HIGHER TOLLS LIKELY IN MD.

THE BALTIMORE SUN

As the Maryland Transportation Authority's revenues have declined this year, its costs for construction of the Intercounty Connector have risen to the point where the project now accounts for 53 percent of the agency's budget - forcing delays in other road maintenance projects and making a substantial increase in tolls at some facilities a near certainty after the 2010 gubernatorial election.

According to the state Department of Legislative Services, the independent toll authority is facing the same type of recession-related squeeze that has forced the Maryland Department of Transportation to defer about $2.2 billion in projects.

The legislative analysts report that the authority's long-term budget projections assume a toll revenue increase of about 45 percent statewide within two years. The authority acknowledged that it expects to increase tolls but insists that projection is based on extremely conservative forecasts of traffic and revenue growth.

"That is the absolutely least rosy of our scenarios," said authority Executive Secretary Ronald L. Freeland.

Some increase in tolls is likely because the authority's heavy borrowing to finance the ICC and a widening of Interstate 95 might put it close to its statutory debt limit in about five years.

State projections show the authority's outstanding debt - under $500 million as recently as the 2007 budget year - stands at $1.1 billion now and will approach its legal limit of $3 billion by the middle of the next decade. The authority would need authorization from the General Assembly to exceed that amount.

"They're leveraged to the hilt and it's a stretch for them to do all the things they need to do," said Warren Deschenaux, chief policy analyst for the General Assembly. "They were walloped by the recession."

The legislative services department has been conducting briefings of Washington-area legislators - first reported on the Maryland Politics Watch blog - on the state of the authority's finances. The briefings come as Montgomery County officials are discussing the possibility of widening Interstate 270 with express toll lanes - a project that would cost billions of dollars.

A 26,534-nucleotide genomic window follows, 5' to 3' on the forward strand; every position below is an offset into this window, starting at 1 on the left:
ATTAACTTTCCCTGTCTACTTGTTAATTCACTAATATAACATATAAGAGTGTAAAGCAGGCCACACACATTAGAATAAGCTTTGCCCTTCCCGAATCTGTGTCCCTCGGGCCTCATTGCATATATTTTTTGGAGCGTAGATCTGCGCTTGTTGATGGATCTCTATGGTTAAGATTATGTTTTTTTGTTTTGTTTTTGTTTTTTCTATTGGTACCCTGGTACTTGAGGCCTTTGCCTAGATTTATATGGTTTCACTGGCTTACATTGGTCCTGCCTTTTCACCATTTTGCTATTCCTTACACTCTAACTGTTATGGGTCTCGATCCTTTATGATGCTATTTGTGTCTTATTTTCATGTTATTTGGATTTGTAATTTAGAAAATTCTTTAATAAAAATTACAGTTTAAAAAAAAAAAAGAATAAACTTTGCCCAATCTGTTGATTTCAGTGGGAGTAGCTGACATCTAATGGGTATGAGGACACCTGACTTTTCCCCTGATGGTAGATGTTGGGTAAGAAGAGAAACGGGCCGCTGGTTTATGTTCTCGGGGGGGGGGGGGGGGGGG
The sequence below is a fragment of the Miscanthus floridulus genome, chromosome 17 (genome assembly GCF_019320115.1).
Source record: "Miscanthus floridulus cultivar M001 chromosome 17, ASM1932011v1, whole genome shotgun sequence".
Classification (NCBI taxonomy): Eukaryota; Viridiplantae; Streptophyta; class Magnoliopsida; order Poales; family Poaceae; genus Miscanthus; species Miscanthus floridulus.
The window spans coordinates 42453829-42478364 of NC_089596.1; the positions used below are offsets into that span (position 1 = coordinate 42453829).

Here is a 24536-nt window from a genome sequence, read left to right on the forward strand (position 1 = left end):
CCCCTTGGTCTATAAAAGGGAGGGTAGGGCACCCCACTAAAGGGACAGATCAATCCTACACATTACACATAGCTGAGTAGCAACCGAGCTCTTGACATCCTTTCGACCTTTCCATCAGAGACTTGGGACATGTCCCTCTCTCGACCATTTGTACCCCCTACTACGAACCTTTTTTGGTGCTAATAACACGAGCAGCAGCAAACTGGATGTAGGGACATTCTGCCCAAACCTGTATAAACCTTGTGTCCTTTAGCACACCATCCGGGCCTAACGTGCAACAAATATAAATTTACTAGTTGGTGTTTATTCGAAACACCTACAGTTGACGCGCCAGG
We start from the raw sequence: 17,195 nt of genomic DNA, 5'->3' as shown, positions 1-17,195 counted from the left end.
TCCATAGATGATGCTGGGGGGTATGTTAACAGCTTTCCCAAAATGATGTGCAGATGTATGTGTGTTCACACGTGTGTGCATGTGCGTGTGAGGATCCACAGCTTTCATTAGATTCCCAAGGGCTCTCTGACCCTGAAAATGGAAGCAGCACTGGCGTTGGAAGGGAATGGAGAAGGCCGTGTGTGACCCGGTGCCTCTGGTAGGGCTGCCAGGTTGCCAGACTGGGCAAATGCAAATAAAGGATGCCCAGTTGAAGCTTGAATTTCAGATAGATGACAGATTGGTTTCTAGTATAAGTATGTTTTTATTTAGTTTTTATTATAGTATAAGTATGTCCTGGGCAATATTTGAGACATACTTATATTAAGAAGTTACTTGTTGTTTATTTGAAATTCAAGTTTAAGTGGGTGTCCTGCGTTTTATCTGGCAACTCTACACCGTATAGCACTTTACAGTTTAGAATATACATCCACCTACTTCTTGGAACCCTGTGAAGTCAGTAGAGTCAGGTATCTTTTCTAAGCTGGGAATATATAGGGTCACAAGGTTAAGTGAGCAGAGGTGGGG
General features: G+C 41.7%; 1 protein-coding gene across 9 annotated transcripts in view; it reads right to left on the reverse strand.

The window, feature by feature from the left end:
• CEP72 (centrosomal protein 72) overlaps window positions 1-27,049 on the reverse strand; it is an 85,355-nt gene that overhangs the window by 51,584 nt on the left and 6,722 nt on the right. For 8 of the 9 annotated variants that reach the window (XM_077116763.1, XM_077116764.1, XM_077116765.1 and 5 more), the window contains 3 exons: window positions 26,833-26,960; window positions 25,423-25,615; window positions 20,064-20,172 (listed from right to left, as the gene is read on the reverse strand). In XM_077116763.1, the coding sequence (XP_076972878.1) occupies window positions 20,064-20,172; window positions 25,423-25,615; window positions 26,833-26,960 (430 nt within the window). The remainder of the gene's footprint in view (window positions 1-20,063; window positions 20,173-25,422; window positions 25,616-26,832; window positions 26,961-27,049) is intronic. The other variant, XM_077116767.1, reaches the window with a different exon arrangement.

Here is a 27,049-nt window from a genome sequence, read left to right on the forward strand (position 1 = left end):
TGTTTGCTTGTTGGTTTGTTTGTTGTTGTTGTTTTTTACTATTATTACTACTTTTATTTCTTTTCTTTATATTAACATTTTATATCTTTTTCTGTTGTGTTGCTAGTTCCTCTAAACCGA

The analysts' briefing materials paint a discouraging picture for anyone hoping to tap the authority's funding capability.

For 12 straight months, as the economy sank into a deep recession, the authority's revenues posted declines from the previous year's totals. The agency posted a modest increase in April and a strong gain in May - the most recent months for which the analysts had figures - giving some hope that the worst may be over.

Much of the agency's debt has been piled up to pay for the ICC, a $2.6 billion project that will cost $736.8 million in authority funds in the current budget year alone. That is more than all other capital, operating and debt service spending in the agency's budget.

Freeland said the authority long anticipated that the ICC would take up a large percentage of its budget this year and the next two, tailing off after 2012.

According to legislative analysts, the authority will have to impose "substantial" toll increases in the 2012 and 2014 budget years to maintain its minimum ratios of revenue to debt. The formula is important in keeping the authority's AA bond rating that guarantees it can borrow at favorable rates.

The authority is forecasting a 2012 toll increase that would bring in $161.4 million. According to analysts, that would amount to an increase of $1.35 in the average toll of about $3.